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The Shareholder Online The alumni magazine of Auburn University’s Raymond J. Harbert College of Business

Corporate governance under researchers’ microscopes

JCPark

What’s more profitable? A corporate firm with a large board of directors, one with a small board of directors, or a board composed of company insiders?

That’s a question Harbert College of Business McLain Family Professor in finance Jung Chul Park asked in the co-authored paper, “Corporate Governance and Bankruptcy Risk,” which was recently accepted for publication in the Journal of Accounting, Auditing and Finance.

Park co-authored the paper with Ali F. Darrat, a professor in economics at Louisiana Tech, Stephen Gray, a professor in finance at the University of Queensland, and Yanhui Wu, an assistant professor in finance at Queensland University.

“We examine how firm characteristics, particularly the degree of firm complexity and the firm’s need for specialty knowledge, affect the relationship between corporate governance and the risk of bankruptcy,” Park said.

Park believes a company’s respective corporate climate, or the core product of a company, often determines whether or not it would best be served by a large board of directors, a small board of directors, or a board of directors consisting of insiders. The research found having larger boards might reduce the risk of bankruptcy, but only for complex firms.

“Smaller boards can be more efficient, but larger boards can be more functional with more specialized people in certain areas who can give better service,” he said. “If you have a large group, a complex business, then a larger group is better.”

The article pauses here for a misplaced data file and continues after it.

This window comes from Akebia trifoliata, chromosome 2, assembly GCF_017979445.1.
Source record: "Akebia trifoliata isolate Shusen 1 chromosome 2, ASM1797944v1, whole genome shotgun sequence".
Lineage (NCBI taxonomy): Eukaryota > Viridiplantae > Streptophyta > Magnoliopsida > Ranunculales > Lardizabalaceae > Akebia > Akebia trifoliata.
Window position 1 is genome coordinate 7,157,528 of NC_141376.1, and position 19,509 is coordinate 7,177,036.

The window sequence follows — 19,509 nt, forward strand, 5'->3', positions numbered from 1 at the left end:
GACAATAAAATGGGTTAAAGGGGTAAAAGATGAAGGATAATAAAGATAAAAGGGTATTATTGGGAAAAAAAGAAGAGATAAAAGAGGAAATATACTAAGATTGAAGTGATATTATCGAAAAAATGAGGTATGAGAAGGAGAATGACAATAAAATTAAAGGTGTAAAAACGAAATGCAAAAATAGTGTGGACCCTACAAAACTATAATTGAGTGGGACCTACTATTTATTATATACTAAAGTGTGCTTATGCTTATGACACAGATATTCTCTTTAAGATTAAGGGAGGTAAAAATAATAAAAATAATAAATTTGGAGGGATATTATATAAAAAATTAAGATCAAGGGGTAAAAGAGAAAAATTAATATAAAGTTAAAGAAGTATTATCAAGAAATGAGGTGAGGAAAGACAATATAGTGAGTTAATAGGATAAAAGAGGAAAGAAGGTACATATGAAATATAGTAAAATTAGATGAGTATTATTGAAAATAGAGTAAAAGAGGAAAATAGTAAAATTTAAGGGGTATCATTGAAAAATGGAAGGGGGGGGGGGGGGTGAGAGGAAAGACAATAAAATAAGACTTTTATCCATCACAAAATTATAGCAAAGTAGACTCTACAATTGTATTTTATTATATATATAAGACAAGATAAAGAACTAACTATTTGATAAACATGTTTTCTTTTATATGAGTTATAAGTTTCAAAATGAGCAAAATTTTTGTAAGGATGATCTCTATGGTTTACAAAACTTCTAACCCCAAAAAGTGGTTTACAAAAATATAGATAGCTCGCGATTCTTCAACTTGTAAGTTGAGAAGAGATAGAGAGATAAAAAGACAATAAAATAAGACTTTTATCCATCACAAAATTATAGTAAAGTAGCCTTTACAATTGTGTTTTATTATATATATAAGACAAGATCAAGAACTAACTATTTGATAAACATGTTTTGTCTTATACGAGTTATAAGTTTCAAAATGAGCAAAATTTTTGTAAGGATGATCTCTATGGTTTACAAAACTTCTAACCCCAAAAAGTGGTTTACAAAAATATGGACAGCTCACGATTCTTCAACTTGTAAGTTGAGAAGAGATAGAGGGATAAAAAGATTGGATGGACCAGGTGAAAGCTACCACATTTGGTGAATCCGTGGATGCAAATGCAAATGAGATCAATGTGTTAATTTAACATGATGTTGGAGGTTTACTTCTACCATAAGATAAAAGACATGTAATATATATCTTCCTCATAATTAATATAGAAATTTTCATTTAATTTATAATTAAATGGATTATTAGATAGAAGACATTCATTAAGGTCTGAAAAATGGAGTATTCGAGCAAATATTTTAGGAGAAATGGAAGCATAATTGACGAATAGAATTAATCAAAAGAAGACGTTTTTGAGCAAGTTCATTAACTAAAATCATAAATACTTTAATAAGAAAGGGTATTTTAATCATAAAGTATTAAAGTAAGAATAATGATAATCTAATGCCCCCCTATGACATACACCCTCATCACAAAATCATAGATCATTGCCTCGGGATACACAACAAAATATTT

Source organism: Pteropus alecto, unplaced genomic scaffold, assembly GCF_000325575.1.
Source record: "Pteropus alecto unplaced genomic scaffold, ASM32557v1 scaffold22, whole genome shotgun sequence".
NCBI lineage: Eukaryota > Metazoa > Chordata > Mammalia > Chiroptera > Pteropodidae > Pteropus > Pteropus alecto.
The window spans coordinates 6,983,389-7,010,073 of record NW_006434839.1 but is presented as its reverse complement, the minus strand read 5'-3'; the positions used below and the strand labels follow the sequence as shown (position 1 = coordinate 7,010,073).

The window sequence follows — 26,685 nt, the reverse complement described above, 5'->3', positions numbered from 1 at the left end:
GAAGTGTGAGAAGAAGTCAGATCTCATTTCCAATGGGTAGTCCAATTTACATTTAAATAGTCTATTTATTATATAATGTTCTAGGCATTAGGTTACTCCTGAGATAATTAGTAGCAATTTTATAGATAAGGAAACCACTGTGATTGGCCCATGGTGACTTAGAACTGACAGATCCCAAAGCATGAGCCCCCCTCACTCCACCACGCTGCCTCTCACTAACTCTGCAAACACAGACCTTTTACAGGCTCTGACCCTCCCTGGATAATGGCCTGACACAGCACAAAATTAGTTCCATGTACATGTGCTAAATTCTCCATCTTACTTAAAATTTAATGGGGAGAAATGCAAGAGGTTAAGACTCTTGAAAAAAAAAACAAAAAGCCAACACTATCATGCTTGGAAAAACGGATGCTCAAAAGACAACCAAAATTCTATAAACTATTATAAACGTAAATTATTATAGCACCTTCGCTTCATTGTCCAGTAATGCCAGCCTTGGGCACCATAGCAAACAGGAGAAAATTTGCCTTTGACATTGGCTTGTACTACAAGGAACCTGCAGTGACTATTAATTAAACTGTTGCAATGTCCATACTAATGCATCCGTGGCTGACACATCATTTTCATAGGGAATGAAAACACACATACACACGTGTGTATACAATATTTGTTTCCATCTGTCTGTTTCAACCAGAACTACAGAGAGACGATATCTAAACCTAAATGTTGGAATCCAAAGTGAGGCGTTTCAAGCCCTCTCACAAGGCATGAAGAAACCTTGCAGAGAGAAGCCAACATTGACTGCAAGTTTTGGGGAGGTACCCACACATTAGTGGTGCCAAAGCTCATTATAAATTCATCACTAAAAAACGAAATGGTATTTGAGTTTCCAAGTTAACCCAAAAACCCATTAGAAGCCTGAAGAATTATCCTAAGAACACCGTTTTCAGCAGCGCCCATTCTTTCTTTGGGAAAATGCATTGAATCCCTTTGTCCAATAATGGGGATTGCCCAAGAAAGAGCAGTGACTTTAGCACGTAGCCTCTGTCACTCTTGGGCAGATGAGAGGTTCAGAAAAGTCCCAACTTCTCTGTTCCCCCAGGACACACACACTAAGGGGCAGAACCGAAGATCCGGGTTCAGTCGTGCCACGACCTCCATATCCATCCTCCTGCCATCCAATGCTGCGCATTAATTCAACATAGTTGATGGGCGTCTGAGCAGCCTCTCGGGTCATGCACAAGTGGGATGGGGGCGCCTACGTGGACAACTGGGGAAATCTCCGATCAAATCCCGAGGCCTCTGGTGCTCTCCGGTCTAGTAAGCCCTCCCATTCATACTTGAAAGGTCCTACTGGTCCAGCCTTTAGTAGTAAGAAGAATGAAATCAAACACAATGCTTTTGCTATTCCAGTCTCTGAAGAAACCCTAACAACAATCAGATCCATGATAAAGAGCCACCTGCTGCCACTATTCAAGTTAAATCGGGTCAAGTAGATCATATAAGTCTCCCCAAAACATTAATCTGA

Too many insiders can be a problem as well, Park suggested, particularly for non-complex firms. He believes a good mix of “outside, independent” board members is more efficient.

“The more insiders, then company does not do well,” he said. “They can create a lot of problems because they are connected to each other and are less objective in monitoring the company. For a regular (unsophisticated) firm, too many insiders can be a headache.

“However, if a company has difficult products, for instance high-level information technology, the board needs some kind of specialist – an insider who is involved in the company – on the board. We need someone who knows about the business. We would need some expertise here.”

Park says that the effect of governance is not uniform across all firms and that one-size-fits-all governance practices can be counter-productive. Therefore, academicians and practitioners need to carefully look at firm characteristics first to determine the effect of corporate governance.

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